NOTE - Depending on the size, and construction of the greenhouse, you may or may not need permission from local authorities. If they want an inspection, it's probably best to have it cannabis-free for a month or so.

If they want further inspections, it might be a good idea to grow all your 'special' plants in pots, and keep the greenhouse door LOCKED. When someone comes around for an inspection, simply hide the plants somewhere else until the inspection is over. I have never heard of a medium size suburban greenhouse needing to be inspected once, or on a frequent basis. Although, it may be best to check this with local authorities, just to be safe.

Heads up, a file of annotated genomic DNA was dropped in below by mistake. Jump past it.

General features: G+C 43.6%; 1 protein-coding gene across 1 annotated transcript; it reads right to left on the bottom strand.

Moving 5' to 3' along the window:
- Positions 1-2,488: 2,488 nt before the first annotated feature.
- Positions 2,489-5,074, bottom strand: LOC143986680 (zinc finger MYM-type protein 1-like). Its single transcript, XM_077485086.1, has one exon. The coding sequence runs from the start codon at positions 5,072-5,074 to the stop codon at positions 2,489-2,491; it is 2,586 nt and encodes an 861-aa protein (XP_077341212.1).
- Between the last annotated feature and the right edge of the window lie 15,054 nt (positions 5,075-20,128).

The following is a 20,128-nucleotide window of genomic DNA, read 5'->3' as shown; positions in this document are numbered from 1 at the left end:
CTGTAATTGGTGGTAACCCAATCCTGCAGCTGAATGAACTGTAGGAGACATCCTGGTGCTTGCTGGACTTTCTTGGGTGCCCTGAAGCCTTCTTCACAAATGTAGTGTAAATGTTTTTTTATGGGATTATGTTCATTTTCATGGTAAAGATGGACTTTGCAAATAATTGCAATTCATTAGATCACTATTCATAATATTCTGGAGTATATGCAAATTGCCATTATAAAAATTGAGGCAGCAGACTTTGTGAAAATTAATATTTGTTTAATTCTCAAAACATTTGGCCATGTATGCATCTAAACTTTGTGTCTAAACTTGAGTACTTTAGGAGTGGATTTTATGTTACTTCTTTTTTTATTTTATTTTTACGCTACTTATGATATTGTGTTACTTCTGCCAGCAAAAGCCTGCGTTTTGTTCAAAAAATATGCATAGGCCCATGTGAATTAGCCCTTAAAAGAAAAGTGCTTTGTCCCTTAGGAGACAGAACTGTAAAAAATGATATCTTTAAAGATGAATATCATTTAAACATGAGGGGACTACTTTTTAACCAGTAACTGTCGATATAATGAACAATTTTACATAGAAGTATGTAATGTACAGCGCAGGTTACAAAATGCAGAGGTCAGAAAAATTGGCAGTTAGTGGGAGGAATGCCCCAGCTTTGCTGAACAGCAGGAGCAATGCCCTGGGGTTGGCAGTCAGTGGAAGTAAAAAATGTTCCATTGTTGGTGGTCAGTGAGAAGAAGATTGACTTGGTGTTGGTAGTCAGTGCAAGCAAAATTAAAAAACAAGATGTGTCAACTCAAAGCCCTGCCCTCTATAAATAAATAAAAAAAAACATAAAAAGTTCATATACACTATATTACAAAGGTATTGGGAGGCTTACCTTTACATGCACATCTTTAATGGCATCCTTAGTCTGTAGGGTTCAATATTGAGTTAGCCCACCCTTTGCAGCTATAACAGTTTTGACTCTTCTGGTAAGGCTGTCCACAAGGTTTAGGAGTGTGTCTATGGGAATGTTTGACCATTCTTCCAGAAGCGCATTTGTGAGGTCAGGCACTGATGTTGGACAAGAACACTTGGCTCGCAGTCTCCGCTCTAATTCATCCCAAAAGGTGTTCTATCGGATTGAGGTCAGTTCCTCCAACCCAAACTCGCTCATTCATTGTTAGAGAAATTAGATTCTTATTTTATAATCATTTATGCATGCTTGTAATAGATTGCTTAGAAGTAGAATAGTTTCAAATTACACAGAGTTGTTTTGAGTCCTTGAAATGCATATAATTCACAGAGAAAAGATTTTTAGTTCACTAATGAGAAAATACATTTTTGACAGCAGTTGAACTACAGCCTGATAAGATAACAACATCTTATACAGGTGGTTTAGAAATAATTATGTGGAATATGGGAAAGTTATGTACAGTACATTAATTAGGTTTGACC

420 stoner

New Member
is there different types of sheets for greenhouses? & do some stores that sale greenhouses sheets sales them by rolls? some help would be nice thnkz
 

WillyBudz

New Member
You can get 4mil (and thicker) opaque or clear plastic sheet rolls at any ACE hardware cheap in Colorado...

Some 2x4's, nails / screws, a heavy duty stapler and a roll of this stuff and off you go.... I have an 8'x8' homemade green house using these materials. It is not setup for winter in Colorado.... YET ...but, rocks spring >>> late October early November. Big enough for 4 8' tall and fat shrubbed plants with room to get around them and work. If I wanted it to be a pain to work in I could fit 8 plants or so in it but 4 monsters give me plenty of fall product.

:peace:
WillyB
 

SemperHighGuy

New Member
I used lumber for my greenhouse. 2x4s and 2x10s. I have two and each one is 150 square feet. I installed a solar fan and I water by hand this year. I am going to simplify the watering system I designed for another grow system.